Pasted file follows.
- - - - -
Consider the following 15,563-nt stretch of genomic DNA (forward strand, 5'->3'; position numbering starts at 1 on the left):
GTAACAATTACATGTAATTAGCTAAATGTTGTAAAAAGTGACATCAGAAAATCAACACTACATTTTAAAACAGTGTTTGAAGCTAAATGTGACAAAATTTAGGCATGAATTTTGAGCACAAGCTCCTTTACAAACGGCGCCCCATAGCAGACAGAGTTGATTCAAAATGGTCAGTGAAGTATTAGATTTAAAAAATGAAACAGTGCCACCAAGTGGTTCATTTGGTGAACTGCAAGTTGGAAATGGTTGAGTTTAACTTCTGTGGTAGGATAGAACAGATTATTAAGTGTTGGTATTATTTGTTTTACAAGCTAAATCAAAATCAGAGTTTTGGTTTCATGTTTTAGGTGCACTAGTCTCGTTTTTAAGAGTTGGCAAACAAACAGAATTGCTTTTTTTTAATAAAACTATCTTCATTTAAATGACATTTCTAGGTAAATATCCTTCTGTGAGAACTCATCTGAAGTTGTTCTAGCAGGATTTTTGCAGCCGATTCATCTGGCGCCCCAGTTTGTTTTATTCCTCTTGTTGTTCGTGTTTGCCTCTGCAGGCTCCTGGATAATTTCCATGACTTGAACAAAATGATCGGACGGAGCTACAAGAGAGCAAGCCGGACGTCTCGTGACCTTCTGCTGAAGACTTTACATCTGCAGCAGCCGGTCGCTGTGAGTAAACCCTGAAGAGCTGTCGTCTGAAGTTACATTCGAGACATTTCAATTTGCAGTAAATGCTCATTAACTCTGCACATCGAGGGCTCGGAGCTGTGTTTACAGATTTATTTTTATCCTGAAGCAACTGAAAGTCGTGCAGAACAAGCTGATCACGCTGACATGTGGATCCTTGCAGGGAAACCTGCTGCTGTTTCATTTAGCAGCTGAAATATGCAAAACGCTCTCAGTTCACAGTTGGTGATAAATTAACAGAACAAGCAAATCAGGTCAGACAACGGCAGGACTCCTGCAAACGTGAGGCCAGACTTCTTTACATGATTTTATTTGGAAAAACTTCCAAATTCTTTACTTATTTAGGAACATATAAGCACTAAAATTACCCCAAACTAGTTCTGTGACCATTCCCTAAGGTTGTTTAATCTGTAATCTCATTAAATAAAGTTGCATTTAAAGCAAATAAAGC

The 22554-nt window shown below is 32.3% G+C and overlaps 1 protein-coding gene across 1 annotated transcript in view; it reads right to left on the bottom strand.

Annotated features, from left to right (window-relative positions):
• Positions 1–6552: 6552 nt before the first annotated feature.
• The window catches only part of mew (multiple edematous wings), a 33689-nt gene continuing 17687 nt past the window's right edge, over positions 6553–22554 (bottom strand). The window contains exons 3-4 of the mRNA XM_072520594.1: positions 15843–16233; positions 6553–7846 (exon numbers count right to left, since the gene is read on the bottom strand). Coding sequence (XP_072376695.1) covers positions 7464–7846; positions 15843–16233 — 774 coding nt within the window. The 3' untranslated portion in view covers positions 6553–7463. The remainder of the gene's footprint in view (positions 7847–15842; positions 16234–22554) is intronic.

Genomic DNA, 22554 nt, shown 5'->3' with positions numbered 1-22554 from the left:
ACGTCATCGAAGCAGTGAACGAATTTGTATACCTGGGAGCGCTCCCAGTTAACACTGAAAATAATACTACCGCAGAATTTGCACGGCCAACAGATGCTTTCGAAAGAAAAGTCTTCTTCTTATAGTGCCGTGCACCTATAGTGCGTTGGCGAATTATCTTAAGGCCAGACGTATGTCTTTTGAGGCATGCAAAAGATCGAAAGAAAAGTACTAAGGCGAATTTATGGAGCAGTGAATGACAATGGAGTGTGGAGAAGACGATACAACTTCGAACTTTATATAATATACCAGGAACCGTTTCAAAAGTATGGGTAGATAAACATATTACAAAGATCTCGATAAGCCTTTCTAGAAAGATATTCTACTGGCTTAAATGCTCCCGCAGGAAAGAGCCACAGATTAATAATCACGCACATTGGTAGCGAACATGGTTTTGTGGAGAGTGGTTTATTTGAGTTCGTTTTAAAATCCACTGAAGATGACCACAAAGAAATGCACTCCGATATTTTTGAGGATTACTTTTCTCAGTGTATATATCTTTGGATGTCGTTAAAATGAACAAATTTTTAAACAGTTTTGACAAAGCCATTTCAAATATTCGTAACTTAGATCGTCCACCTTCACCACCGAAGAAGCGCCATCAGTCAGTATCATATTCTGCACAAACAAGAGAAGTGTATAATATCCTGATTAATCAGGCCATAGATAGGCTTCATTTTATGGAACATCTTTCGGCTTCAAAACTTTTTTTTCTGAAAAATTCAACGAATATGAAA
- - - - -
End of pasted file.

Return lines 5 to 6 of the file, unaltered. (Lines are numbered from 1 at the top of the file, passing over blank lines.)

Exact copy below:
• Positions 1–6552: 6552 nt before the first annotated feature.
• The window catches only part of mew (multiple edematous wings), a 33689-nt gene continuing 17687 nt past the window's right edge, over positions 6553–22554 (bottom strand). The window contains exons 3-4 of the mRNA XM_072520594.1: positions 15843–16233; positions 6553–7846 (exon numbers count right to left, since the gene is read on the bottom strand). Coding sequence (XP_072376695.1) covers positions 7464–7846; positions 15843–16233 — 774 coding nt within the window. The 3' untranslated portion in view covers positions 6553–7463. The remainder of the gene's footprint in view (positions 7847–15842; positions 16234–22554) is intronic.